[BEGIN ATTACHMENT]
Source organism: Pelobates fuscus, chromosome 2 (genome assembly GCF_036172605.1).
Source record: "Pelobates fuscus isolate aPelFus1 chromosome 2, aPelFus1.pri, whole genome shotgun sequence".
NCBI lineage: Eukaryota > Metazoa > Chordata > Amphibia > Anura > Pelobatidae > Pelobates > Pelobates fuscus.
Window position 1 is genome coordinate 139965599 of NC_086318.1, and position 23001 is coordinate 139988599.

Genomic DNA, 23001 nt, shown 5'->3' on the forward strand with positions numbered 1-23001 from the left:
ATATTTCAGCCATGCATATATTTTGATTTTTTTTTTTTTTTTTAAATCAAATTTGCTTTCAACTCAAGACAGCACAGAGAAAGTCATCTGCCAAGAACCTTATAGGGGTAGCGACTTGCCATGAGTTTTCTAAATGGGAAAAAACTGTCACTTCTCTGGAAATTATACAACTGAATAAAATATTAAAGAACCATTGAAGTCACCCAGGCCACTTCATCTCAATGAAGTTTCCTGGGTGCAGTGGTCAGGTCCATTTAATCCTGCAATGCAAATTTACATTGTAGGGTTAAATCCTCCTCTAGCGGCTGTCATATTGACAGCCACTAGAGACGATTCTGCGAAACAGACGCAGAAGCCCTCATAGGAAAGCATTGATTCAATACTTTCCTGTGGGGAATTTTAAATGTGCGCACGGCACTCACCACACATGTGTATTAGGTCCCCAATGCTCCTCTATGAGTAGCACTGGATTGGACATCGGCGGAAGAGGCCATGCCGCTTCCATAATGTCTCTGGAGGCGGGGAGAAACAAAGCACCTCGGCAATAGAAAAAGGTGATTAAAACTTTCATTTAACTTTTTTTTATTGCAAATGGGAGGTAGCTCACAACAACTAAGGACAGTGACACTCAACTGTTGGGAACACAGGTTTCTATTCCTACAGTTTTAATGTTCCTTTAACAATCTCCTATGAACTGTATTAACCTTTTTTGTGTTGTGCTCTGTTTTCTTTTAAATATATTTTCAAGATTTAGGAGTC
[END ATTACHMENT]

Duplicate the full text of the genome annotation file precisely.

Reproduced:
Source organism: Pelobates fuscus, chromosome 2 (genome assembly GCF_036172605.1).
Source record: "Pelobates fuscus isolate aPelFus1 chromosome 2, aPelFus1.pri, whole genome shotgun sequence".
NCBI lineage: Eukaryota > Metazoa > Chordata > Amphibia > Anura > Pelobatidae > Pelobates > Pelobates fuscus.
Window position 1 is genome coordinate 139965599 of NC_086318.1, and position 23001 is coordinate 139988599.

Genomic DNA, 23001 nt, shown 5'->3' on the forward strand with positions numbered 1-23001 from the left:
ATATTTCAGCCATGCATATATTTTGATTTTTTTTTTTTTTTTTAAATCAAATTTGCTTTCAACTCAAGACAGCACAGAGAAAGTCATCTGCCAAGAACCTTATAGGGGTAGCGACTTGCCATGAGTTTTCTAAATGGGAAAAAACTGTCACTTCTCTGGAAATTATACAACTGAATAAAATATTAAAGAACCATTGAAGTCACCCAGGCCACTTCATCTCAATGAAGTTTCCTGGGTGCAGTGGTCAGGTCCATTTAATCCTGCAATGCAAATTTACATTGTAGGGTTAAATCCTCCTCTAGCGGCTGTCATATTGACAGCCACTAGAGACGATTCTGCGAAACAGACGCAGAAGCCCTCATAGGAAAGCATTGATTCAATACTTTCCTGTGGGGAATTTTAAATGTGCGCACGGCACTCACCACACATGTGTATTAGGTCCCCAATGCTCCTCTATGAGTAGCACTGGATTGGACATCGGCGGAAGAGGCCATGCCGCTTCCATAATGTCTCTGGAGGCGGGGAGAAACAAAGCACCTCGGCAATAGAAAAAGGTGATTAAAACTTTCATTTAACTTTTTTTTATTGCAAATGGGAGGTAGCTCACAACAACTAAGGACAGTGACACTCAACTGTTGGGAACACAGGTTTCTATTCCTACAGTTTTAATGTTCCTTTAACAATCTCCTATGAACTGTATTAACCTTTTTTGTGTTGTGCTCTGTTTTCTTTTAAATATATTTTCAAGATTTAGGAGTC